First, let me say that I feel a childlike glee in using the S-word, as if I’m really sticking it to the Principal of WordPress by using cuss words in a title.
When did the phrase “batshit crazy” get so popular?
I read a lot of Cracked.com in my spare time. I’m not proud of it, but there you go. Seems like the writing staff over at Cracked must have it written into their contracts that they get to use “bat-shit crazy” or a variation thereof at least twice per article. I mean, I understand what the phrase means – it’s not just crazy, it’s like a super deluxe Texas-sized crazy with a side of deep-fried insane – but you’d think they’d be able to come up with another phrase to describe that particular level of crazy. Or maybe not. As far as I can tell the entire Cracked staff is male, and “bat-shit crazy” includes three essential elements of male humor: hilarious animals, excrement, and tragicomic psychological conditions. All it needs is a reference to breasts and it would be the perfect male descriptor: “That video game/sporting event was bat-shit crazy tits!”
As a student of the English language I naturally looked up the phrase using my two most trusted etymological resources, the Oxford English Dictionary and Google. Google boasted 297,000 hits for the phrase “batshit crazy” but couldn’t offer any more than speculation as to the origin of the phrase (some kind of disease suffered by guano miners, snooze). The OED likewise yielded nothing by way of the etymology of the phrase. However, it was interesting to note the first recorded usage of each of the elements of the phrase: bat appeared as bakke in C.E. 1340; shit appeared as schite in C.E. 1308; and crazy appeared as crasie in C.E. 1583. Knowing as we do that a) modern English words beginning in sh or sch began life as Scandinavian words beginning in sk, and b) bakke, with its hard b and double k, is obviously also of Norse derivation, it wouldn’t be too improbable to guess that Vikings were running around Northern Europe describing last night’s pillaging as totally “bakke-skite.”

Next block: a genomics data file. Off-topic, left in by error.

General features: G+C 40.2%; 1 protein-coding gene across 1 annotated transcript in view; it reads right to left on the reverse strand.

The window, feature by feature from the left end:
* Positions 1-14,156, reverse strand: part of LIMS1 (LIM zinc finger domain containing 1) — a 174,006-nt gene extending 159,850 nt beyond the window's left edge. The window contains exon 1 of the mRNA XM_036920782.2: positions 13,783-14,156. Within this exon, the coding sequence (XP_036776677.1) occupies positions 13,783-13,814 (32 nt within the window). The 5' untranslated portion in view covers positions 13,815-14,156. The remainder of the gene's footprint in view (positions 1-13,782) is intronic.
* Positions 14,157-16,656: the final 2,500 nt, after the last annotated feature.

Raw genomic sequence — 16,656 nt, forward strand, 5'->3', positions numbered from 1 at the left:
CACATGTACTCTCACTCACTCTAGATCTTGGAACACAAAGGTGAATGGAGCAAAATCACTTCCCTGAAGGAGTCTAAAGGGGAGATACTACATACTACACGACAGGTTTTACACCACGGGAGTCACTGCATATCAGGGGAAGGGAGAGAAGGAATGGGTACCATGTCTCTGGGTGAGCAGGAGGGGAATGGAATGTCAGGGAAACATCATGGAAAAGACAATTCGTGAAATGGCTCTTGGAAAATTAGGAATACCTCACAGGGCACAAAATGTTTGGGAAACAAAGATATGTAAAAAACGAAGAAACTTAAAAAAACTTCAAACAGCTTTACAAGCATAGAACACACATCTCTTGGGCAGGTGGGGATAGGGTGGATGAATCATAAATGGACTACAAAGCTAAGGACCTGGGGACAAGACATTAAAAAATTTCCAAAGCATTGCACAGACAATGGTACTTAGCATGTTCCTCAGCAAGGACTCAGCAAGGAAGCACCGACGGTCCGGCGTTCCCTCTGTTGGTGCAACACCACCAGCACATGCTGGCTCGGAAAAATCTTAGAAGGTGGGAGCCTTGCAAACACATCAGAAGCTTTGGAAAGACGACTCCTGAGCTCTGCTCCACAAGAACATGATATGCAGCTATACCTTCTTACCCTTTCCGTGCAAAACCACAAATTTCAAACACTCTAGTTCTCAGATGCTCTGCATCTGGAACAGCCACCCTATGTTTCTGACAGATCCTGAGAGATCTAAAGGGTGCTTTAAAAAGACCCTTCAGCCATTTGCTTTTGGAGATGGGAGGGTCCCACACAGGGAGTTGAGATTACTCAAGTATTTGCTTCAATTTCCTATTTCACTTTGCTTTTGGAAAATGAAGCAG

My one criticism of the OED here would be that the most recently minted phrase containing the word shit is “shit happens” which dates back to 1983. A lifetime ago, I’m sure. So why doesn’t the Oxford English Dictionary update their idiom listing? Or, why doesn’t that laurelled institution lend a hand to the real experts in au current colloquialisms, UrbanDictionary.com, and help them come up with properly cited etymologies for slang phrases?
Do I sense a raison d’etre here? For the sake of my degree, let’s hope not.